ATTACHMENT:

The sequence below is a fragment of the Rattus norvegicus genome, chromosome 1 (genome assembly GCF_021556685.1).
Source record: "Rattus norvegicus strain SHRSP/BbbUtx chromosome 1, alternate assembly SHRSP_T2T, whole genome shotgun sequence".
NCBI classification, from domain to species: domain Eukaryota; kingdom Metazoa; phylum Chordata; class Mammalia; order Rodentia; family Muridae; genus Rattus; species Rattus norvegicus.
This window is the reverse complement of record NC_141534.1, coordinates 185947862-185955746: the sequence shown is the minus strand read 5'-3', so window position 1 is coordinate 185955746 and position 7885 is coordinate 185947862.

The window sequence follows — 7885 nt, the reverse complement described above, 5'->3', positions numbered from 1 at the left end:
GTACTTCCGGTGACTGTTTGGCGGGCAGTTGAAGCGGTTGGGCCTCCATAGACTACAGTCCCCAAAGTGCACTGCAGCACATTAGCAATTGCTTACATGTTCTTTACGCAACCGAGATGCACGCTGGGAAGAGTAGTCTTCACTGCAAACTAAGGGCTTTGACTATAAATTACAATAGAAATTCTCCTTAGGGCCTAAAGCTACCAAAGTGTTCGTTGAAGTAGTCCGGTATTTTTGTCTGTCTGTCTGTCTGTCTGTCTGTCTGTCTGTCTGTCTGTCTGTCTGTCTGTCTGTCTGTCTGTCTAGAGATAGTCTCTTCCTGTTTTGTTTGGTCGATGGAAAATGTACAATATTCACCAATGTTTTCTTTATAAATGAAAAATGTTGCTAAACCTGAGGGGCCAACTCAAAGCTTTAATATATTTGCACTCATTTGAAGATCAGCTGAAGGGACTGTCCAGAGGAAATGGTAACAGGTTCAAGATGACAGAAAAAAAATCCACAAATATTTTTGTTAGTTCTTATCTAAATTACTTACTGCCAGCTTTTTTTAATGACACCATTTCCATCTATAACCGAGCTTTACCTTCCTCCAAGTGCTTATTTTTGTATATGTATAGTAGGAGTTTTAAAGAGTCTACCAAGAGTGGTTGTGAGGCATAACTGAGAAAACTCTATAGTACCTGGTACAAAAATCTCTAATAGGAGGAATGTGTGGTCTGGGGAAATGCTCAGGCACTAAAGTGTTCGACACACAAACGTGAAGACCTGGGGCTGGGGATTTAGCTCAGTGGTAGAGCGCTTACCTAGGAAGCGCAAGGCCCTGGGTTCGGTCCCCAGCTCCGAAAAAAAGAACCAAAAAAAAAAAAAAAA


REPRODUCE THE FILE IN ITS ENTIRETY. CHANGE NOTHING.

The sequence below is a fragment of the Rattus norvegicus genome, chromosome 1 (genome assembly GCF_021556685.1).
Source record: "Rattus norvegicus strain SHRSP/BbbUtx chromosome 1, alternate assembly SHRSP_T2T, whole genome shotgun sequence".
NCBI classification, from domain to species: domain Eukaryota; kingdom Metazoa; phylum Chordata; class Mammalia; order Rodentia; family Muridae; genus Rattus; species Rattus norvegicus.
This window is the reverse complement of record NC_141534.1, coordinates 185947862-185955746: the sequence shown is the minus strand read 5'-3', so window position 1 is coordinate 185955746 and position 7885 is coordinate 185947862.

The window sequence follows — 7885 nt, the reverse complement described above, 5'->3', positions numbered from 1 at the left end:
GTACTTCCGGTGACTGTTTGGCGGGCAGTTGAAGCGGTTGGGCCTCCATAGACTACAGTCCCCAAAGTGCACTGCAGCACATTAGCAATTGCTTACATGTTCTTTACGCAACCGAGATGCACGCTGGGAAGAGTAGTCTTCACTGCAAACTAAGGGCTTTGACTATAAATTACAATAGAAATTCTCCTTAGGGCCTAAAGCTACCAAAGTGTTCGTTGAAGTAGTCCGGTATTTTTGTCTGTCTGTCTGTCTGTCTGTCTGTCTGTCTGTCTGTCTGTCTGTCTGTCTGTCTGTCTGTCTGTCTAGAGATAGTCTCTTCCTGTTTTGTTTGGTCGATGGAAAATGTACAATATTCACCAATGTTTTCTTTATAAATGAAAAATGTTGCTAAACCTGAGGGGCCAACTCAAAGCTTTAATATATTTGCACTCATTTGAAGATCAGCTGAAGGGACTGTCCAGAGGAAATGGTAACAGGTTCAAGATGACAGAAAAAAAATCCACAAATATTTTTGTTAGTTCTTATCTAAATTACTTACTGCCAGCTTTTTTTAATGACACCATTTCCATCTATAACCGAGCTTTACCTTCCTCCAAGTGCTTATTTTTGTATATGTATAGTAGGAGTTTTAAAGAGTCTACCAAGAGTGGTTGTGAGGCATAACTGAGAAAACTCTATAGTACCTGGTACAAAAATCTCTAATAGGAGGAATGTGTGGTCTGGGGAAATGCTCAGGCACTAAAGTGTTCGACACACAAACGTGAAGACCTGGGGCTGGGGATTTAGCTCAGTGGTAGAGCGCTTACCTAGGAAGCGCAAGGCCCTGGGTTCGGTCCCCAGCTCCGAAAAAAAGAACCAAAAAAAAAAAAAAAA